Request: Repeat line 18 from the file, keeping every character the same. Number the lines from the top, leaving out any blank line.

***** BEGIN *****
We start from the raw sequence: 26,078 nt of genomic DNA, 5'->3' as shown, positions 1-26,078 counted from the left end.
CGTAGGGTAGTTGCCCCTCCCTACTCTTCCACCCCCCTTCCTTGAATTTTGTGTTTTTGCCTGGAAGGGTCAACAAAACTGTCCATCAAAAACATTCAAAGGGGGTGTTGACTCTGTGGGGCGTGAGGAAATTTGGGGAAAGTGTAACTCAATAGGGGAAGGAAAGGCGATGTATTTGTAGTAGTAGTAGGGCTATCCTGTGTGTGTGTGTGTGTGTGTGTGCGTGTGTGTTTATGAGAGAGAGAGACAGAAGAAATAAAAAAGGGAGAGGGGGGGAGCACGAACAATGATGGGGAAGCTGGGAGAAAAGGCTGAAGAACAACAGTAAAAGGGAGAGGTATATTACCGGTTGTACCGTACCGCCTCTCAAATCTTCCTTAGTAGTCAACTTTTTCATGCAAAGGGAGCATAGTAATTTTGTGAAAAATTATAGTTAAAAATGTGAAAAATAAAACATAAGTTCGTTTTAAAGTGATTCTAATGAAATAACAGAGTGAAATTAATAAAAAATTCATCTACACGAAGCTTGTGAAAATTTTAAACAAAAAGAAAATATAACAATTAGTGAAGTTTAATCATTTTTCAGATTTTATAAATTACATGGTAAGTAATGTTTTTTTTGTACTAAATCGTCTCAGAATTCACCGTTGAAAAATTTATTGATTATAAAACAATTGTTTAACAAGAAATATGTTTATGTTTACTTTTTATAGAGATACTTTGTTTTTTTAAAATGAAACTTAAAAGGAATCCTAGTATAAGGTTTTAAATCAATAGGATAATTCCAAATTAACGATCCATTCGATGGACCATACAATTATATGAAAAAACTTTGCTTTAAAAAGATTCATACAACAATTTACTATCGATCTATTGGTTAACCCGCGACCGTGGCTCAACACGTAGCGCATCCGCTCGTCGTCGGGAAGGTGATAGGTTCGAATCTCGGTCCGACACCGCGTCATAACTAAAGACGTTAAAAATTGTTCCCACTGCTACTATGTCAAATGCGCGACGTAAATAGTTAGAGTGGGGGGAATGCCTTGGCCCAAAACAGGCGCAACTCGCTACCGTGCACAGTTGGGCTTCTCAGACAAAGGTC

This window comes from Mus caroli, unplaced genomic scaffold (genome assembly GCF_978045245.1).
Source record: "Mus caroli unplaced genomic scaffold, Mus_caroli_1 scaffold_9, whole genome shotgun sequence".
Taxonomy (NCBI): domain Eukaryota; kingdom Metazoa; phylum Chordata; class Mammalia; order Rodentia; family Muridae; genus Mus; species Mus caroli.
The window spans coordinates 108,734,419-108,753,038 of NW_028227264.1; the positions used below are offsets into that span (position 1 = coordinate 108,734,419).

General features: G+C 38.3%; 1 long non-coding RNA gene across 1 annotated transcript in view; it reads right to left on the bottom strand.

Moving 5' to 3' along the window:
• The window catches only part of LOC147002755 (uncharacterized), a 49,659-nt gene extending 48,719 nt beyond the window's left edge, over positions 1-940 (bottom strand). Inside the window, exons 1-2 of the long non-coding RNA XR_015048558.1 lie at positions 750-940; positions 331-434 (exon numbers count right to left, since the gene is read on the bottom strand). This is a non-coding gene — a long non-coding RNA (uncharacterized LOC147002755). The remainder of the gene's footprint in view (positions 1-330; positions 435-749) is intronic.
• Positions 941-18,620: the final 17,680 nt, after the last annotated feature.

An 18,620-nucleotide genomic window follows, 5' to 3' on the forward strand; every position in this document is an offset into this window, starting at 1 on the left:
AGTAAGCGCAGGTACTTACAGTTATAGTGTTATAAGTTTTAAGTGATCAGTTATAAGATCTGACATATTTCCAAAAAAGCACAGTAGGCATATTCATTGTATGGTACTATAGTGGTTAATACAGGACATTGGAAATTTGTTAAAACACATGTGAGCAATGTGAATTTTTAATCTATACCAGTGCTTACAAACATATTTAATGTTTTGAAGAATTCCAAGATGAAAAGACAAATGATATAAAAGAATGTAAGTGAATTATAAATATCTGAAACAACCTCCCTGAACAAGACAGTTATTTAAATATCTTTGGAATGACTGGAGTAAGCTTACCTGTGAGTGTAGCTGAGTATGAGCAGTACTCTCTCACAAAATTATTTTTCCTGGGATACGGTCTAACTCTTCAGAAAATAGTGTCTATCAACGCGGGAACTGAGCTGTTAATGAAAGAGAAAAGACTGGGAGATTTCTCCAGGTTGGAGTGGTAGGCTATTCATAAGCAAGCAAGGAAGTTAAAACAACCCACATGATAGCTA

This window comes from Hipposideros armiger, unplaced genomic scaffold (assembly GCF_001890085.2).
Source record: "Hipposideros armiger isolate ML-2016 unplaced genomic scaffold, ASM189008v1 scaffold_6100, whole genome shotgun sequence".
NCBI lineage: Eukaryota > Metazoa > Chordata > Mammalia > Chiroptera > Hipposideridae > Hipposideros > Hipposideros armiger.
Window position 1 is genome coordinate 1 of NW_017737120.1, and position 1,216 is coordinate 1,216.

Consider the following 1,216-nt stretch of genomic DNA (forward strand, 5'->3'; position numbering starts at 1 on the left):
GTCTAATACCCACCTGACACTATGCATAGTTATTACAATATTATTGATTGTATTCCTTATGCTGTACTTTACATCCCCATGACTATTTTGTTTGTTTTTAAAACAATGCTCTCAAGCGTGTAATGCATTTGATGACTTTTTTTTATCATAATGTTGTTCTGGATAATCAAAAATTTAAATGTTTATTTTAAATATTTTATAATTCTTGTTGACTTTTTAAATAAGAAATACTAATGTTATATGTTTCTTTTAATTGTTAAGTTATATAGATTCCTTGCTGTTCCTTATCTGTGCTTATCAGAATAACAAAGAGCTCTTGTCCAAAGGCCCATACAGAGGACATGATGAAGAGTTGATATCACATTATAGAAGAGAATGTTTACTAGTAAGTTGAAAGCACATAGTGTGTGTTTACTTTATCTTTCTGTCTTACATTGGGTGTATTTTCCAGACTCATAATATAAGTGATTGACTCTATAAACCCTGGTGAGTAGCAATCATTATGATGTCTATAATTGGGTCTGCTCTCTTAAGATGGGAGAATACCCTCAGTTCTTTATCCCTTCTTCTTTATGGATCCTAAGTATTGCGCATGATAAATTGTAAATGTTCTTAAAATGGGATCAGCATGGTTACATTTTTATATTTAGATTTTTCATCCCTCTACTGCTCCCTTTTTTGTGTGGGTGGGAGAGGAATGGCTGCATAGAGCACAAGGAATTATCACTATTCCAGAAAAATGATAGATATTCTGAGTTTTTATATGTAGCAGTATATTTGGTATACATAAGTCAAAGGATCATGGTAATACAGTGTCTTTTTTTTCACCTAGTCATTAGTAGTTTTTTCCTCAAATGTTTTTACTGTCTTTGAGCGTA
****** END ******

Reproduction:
GTCTAATACCCACCTGACACTATGCATAGTTATTACAATATTATTGATTGTATTCCTTATGCTGTACTTTACATCCCCATGACTATTTTGTTTGTTTTTAAAACAATGCTCTCAAGCGTGTAATGCATTTGATGACTTTTTTTTATCATAATGTTGTTCTGGATAATCAAAAATTTAAATGTTTATTTTAAATATTTTATAATTCTTGTTGACTTTTTAAATAAGAAATACTAATGTTATATGTTTCTTTTAATTGTTAAGTTATATAGATTCCTTGCTGTTCCTTATCTGTGCTTATCAGAATAACAAAGAGCTCTTGTCCAAAGGCCCATACAGAGGACATGATGAAGAGTTGATATCACATTATAGAAGAGAATGTTTACTAGTAAGTTGAAAGCACATAGTGTGTGTTTACTTTATCTTTCTGTCTTACATTGGGTGTATTTTCCAGACTCATAATATAAGTGATTGACTCTATAAACCCTGGTGAGTAGCAATCATTATGATGTCTATAATTGGGTCTGCTCTCTTAAGATGGGAGAATACCCTCAGTTCTTTATCCCTTCTTCTTTATGGATCCTAAGTATTGCGCATGATAAATTGTAAATGTTCTTAAAATGGGATCAGCATGGTTACATTTTTATATTTAGATTTTTCATCCCTCTACTGCTCCCTTTTTTGTGTGGGTGGGAGAGGAATGGCTGCATAGAGCACAAGGAATTATCACTATTCCAGAAAAATGATAGATATTCTGAGTTTTTATATGTAGCAGTATATTTGGTATACATAAGTCAAAGGATCATGGTAATACAGTGTCTTTTTTTTCACCTAGTCATTAGTAGTTTTTTCCTCAAATGTTTTTACTGTCTTTGAGCGTA